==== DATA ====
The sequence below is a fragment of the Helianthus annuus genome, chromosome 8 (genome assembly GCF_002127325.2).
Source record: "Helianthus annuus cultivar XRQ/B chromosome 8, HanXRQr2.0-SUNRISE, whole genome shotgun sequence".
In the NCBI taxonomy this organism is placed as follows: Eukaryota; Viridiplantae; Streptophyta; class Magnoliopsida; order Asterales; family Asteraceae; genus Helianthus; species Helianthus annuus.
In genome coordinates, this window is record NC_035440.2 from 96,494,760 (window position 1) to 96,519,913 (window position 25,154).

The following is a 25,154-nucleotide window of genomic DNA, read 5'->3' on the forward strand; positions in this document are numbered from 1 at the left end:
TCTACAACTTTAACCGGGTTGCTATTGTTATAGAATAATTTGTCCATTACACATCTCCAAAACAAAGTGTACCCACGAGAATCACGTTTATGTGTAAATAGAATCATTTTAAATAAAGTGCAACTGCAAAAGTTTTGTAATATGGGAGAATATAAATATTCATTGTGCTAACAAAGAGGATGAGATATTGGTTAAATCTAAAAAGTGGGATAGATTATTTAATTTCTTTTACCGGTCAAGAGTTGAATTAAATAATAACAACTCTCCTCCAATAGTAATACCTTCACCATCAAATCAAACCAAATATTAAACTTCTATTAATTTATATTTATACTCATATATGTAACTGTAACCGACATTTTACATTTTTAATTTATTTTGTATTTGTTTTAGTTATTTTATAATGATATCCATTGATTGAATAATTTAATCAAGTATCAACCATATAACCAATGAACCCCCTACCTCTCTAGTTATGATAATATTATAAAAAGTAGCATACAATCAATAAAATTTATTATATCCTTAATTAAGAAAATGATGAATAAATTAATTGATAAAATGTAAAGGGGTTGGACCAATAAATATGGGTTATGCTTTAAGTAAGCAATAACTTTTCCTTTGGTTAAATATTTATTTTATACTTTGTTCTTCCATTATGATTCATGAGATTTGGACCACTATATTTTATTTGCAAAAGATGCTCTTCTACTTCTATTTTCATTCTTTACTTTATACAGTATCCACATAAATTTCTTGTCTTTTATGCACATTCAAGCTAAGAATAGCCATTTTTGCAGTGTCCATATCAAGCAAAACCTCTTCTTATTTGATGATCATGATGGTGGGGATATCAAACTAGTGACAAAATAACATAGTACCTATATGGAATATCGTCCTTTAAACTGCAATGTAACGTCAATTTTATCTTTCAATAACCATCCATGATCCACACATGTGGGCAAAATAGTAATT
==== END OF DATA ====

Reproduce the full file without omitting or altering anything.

The sequence below is a fragment of the Helianthus annuus genome, chromosome 8 (genome assembly GCF_002127325.2).
Source record: "Helianthus annuus cultivar XRQ/B chromosome 8, HanXRQr2.0-SUNRISE, whole genome shotgun sequence".
In the NCBI taxonomy this organism is placed as follows: Eukaryota; Viridiplantae; Streptophyta; class Magnoliopsida; order Asterales; family Asteraceae; genus Helianthus; species Helianthus annuus.
In genome coordinates, this window is record NC_035440.2 from 96,494,760 (window position 1) to 96,519,913 (window position 25,154).

The following is a 25,154-nucleotide window of genomic DNA, read 5'->3' on the forward strand; positions in this document are numbered from 1 at the left end:
TCTACAACTTTAACCGGGTTGCTATTGTTATAGAATAATTTGTCCATTACACATCTCCAAAACAAAGTGTACCCACGAGAATCACGTTTATGTGTAAATAGAATCATTTTAAATAAAGTGCAACTGCAAAAGTTTTGTAATATGGGAGAATATAAATATTCATTGTGCTAACAAAGAGGATGAGATATTGGTTAAATCTAAAAAGTGGGATAGATTATTTAATTTCTTTTACCGGTCAAGAGTTGAATTAAATAATAACAACTCTCCTCCAATAGTAATACCTTCACCATCAAATCAAACCAAATATTAAACTTCTATTAATTTATATTTATACTCATATATGTAACTGTAACCGACATTTTACATTTTTAATTTATTTTGTATTTGTTTTAGTTATTTTATAATGATATCCATTGATTGAATAATTTAATCAAGTATCAACCATATAACCAATGAACCCCCTACCTCTCTAGTTATGATAATATTATAAAAAGTAGCATACAATCAATAAAATTTATTATATCCTTAATTAAGAAAATGATGAATAAATTAATTGATAAAATGTAAAGGGGTTGGACCAATAAATATGGGTTATGCTTTAAGTAAGCAATAACTTTTCCTTTGGTTAAATATTTATTTTATACTTTGTTCTTCCATTATGATTCATGAGATTTGGACCACTATATTTTATTTGCAAAAGATGCTCTTCTACTTCTATTTTCATTCTTTACTTTATACAGTATCCACATAAATTTCTTGTCTTTTATGCACATTCAAGCTAAGAATAGCCATTTTTGCAGTGTCCATATCAAGCAAAACCTCTTCTTATTTGATGATCATGATGGTGGGGATATCAAACTAGTGACAAAATAACATAGTACCTATATGGAATATCGTCCTTTAAACTGCAATGTAACGTCAATTTTATCTTTCAATAACCATCCATGATCCACACATGTGGGCAAAATAGTAATT